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Public liked nickel, but not bars and rays

 

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From time to time you?ve mentioned the many coins that were unpopular with the public. Were there any that were actually popular?

One of the very few coins that was met with puplic approval was the nickel. Although they already had the half-dime, the Treasury introduced the nickel in 1866 as a temporary expedient, but the public liked it and the half-dime was dropped instead. One thing the public did not like about the first nickels was the bars and rays, which many attributed to the Confederacy.

 In an old numismatic reference I found mention of a planned sale by Parke-Bernet Galleries of New York of the Josiah K. Lilly coin collection. Did the sale ever come off?

Actually the ?planned? sale was a ploy to get Congress to act on a bill that had been submitted to relieve the Lilly estate of a $5.5 million tax bill. As part of the agreement, the superb collection was to go to the Smithsonian Institute. The estate was pushing, claiming it was costing $1,000 a day to keep the collection, but Congress procrastinated until May 1968. President Lyndon Johnson signed the bill into law on June 4, 1968, and within two weeks the coins were delivered to the Smithsonian.


What can I expect from a dealer?s ad that offers ?average circulated? coins?

There is no set grade or specific definition for ?average circulated.? It is entirely up to the dealer who is selling the coins, so it is necessary to ask the dealer in order to find out what is being offered. As a general rule, you can expect to find most of the coins at the lower end of the grading scale with an occasional better-grade piece, but the group will average About Fine.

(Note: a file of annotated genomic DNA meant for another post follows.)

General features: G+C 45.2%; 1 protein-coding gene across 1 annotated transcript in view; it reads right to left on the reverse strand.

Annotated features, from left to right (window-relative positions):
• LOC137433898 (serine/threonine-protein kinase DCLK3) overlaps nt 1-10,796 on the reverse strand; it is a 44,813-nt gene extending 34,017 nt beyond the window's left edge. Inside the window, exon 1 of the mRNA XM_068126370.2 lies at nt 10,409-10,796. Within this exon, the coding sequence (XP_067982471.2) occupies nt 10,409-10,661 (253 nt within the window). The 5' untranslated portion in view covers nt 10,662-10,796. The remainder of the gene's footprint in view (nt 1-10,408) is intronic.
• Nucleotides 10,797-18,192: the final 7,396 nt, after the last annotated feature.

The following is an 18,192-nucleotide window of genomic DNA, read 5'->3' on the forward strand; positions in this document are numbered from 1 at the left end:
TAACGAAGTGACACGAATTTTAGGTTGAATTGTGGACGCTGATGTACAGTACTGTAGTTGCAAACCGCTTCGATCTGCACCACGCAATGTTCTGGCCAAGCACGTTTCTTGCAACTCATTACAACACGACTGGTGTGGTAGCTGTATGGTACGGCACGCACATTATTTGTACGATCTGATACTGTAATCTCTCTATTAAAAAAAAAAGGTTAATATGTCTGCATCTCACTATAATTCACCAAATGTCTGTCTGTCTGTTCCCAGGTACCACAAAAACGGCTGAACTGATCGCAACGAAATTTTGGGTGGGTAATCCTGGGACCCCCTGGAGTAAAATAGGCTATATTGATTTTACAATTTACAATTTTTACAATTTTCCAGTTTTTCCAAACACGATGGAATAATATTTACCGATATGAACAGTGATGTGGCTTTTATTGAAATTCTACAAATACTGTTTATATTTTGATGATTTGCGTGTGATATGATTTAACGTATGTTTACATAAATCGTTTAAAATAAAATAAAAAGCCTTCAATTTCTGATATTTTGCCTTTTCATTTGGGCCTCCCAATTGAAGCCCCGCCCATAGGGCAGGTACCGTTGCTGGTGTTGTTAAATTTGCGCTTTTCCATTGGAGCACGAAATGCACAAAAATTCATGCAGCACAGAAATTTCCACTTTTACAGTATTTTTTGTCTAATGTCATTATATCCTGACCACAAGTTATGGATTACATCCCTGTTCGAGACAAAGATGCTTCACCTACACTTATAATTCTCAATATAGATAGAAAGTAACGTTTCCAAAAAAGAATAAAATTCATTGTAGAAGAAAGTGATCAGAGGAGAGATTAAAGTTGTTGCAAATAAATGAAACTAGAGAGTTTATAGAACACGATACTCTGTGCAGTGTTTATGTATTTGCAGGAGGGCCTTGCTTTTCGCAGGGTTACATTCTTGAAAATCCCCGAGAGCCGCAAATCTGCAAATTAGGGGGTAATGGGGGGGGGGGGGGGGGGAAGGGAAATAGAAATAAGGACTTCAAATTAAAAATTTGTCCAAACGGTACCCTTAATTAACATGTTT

Please explain all the grading terms in your column. Then how do I go about learning how to grade a coin?

Sorry, but it would take a book, and the book is the American Numismatic Association Grading Guide. It contains all the information you need and is available from almost any coin dealer or directly from the ANA. It?s detailed enough so that the seemingly impossible task of learning how to grade becomes relatively easy. This book should be one of your first purchases when you get into the hobby. The best advice is to buy the book before you buy ? or sell ? a coin.


Address questions to Coin Clinic, Numismatic News, 700 E. State St., Iola, WI 54990. Because of space limitations, we are unable to publish all questions. Include a loose 41-cent stamp for reply. Write first for specific mailing instructions before submitting numismatic material. We cannot accept unsolicited items. E-mail inquiries should be sent to Answerman2@aol.com.

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